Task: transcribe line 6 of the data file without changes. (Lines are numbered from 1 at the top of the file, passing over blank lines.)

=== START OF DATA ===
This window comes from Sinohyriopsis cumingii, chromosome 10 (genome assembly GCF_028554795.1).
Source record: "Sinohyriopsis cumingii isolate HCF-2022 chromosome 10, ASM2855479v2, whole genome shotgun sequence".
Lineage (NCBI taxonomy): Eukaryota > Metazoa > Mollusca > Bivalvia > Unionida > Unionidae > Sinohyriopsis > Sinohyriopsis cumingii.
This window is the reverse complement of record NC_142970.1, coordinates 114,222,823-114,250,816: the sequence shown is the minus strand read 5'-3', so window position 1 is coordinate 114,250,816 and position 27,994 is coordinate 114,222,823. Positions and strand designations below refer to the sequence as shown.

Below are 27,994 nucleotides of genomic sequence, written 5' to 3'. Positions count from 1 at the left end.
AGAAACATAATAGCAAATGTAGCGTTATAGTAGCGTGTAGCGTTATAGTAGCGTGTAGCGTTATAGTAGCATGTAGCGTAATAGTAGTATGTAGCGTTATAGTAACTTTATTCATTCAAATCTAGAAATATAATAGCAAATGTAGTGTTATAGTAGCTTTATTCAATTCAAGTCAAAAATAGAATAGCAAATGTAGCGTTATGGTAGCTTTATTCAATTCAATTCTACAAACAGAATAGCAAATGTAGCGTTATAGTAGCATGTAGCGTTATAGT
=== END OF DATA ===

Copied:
AGAAACATAATAGCAAATGTAGCGTTATAGTAGCGTGTAGCGTTATAGTAGCGTGTAGCGTTATAGTAGCATGTAGCGTAATAGTAGTATGTAGCGTTATAGTAACTTTATTCATTCAAATCTAGAAATATAATAGCAAATGTAGTGTTATAGTAGCTTTATTCAATTCAAGTCAAAAATAGAATAGCAAATGTAGCGTTATGGTAGCTTTATTCAATTCAATTCTACAAACAGAATAGCAAATGTAGCGTTATAGTAGCATGTAGCGTTATAGT